Eight days into the Libyan war, President Barack Obama says the US-led military campaign is succeeding.
Libya's air defences have been "taken out" and forces loyal to Muammar Gaddafi have been pushed back from cities where the people have risen up against him, Obama said today. A humanitarian catastrophe has also been avoided, he added.
"We're succeeding in our mission," the president said in his weekly radio and Internet address.
His remarks served as a warm-up for a planned speech to Americans on Monday explaining his decision-making.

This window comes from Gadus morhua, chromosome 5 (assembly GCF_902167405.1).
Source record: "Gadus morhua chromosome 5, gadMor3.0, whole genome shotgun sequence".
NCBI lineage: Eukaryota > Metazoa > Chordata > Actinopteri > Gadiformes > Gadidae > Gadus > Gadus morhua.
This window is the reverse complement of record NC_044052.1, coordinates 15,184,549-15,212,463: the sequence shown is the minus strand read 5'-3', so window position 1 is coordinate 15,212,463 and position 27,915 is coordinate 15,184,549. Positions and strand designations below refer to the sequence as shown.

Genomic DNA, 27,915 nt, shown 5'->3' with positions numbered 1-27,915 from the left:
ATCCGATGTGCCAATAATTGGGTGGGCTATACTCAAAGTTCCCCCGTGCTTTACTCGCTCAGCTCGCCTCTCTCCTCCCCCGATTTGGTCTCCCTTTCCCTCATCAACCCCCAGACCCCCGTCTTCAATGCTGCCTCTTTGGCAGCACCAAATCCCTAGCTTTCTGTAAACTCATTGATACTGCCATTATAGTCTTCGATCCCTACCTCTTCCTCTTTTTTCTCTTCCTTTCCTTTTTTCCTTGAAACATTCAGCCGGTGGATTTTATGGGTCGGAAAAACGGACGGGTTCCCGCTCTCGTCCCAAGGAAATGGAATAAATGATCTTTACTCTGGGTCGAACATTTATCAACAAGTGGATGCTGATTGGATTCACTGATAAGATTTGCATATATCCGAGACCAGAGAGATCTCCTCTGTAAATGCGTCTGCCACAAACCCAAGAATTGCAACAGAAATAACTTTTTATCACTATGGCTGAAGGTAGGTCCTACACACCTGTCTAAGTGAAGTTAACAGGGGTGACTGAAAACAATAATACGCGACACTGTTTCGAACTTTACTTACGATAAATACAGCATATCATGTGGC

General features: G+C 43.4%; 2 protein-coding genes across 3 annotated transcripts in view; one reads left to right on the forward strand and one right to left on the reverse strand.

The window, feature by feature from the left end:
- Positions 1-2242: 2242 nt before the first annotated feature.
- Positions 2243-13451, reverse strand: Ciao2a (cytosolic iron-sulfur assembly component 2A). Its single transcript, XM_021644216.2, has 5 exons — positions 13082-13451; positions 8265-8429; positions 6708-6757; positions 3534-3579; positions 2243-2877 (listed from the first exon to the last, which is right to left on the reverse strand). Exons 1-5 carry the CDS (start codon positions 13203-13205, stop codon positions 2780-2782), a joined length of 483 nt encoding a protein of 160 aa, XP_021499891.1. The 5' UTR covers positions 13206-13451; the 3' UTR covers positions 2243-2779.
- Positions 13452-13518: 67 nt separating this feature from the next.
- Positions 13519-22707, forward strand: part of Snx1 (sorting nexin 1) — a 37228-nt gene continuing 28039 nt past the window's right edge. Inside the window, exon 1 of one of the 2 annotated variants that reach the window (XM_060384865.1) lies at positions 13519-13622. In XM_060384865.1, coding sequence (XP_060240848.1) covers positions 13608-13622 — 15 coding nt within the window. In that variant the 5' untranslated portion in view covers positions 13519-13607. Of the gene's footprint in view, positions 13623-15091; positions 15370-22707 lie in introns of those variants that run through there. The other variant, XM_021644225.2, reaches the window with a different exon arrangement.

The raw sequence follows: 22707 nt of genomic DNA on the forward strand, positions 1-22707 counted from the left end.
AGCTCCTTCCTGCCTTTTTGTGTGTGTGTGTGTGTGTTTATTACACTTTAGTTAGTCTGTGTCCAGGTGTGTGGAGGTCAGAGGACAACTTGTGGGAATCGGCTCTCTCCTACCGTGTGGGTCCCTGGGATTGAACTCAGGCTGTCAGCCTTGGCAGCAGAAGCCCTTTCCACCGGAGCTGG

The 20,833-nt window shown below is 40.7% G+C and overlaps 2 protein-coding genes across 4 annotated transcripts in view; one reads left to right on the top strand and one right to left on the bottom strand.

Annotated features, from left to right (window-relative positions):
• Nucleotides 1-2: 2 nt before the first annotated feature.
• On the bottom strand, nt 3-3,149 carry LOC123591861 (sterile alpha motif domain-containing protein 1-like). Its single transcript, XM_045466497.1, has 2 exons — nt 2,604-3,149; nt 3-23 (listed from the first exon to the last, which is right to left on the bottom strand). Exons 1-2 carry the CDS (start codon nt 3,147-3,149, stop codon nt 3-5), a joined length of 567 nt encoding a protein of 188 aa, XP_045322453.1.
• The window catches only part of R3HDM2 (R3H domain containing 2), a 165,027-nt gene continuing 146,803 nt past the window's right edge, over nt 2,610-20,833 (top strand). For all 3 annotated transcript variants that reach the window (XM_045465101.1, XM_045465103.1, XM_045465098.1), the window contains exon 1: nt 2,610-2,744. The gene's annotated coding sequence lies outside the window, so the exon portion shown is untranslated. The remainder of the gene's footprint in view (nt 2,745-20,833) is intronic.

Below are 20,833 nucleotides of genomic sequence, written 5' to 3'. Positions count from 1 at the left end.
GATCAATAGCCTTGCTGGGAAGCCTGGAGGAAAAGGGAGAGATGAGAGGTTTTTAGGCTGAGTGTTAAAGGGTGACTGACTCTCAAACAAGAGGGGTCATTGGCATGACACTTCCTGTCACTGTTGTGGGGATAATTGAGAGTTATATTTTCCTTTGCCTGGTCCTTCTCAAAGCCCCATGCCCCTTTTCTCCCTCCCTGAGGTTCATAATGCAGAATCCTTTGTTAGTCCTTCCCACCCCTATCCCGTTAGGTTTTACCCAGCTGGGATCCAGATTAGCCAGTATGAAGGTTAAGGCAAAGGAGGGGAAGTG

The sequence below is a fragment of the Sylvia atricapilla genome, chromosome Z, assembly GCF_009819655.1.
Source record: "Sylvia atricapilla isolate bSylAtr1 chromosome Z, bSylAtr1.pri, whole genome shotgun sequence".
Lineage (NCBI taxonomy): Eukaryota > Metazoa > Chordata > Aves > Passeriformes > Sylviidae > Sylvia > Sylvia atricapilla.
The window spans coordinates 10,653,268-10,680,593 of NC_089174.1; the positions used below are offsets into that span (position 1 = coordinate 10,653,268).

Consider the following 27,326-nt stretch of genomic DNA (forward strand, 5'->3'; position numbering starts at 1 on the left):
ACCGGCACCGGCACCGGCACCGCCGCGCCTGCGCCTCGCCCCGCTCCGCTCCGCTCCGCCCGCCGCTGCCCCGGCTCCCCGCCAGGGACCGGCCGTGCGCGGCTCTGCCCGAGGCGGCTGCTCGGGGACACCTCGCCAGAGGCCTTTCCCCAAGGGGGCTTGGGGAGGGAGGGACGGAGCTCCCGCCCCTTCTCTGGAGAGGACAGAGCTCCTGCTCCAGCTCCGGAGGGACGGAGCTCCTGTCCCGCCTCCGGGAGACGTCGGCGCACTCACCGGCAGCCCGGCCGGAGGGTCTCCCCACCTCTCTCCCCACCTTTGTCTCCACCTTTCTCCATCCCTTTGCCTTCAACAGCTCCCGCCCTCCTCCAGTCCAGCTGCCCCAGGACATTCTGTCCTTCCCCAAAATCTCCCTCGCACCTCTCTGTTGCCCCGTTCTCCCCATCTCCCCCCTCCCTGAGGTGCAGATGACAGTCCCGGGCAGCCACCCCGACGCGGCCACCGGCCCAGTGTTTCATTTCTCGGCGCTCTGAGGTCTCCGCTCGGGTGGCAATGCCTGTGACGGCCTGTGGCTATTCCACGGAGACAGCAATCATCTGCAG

Both addresses follow complaints from lawmakers of both parties that the president hasn't sought their input or hasn't clearly explained US participation in the mission.
Obama argued today that the mission in Libya is clear and focused, with the US and its allies and partners working together to enforce a UN Security Council mandate to protect the Libyan people from forces loyal to Gadhafi.
US-led forces began launching missile strikes against Gaddafi's defences on March 19 to keep him from acting on threats to attack his people.
On Monday, Obama is expected to emphasise a larger role for NATO and a reduced one for the US military.
NATO has announced that it will take over enforcing a no-fly zone over Libya. NATO is ironing out details for the military alliance to assume control of the broader military mission, the White House firstname.lastname@example.org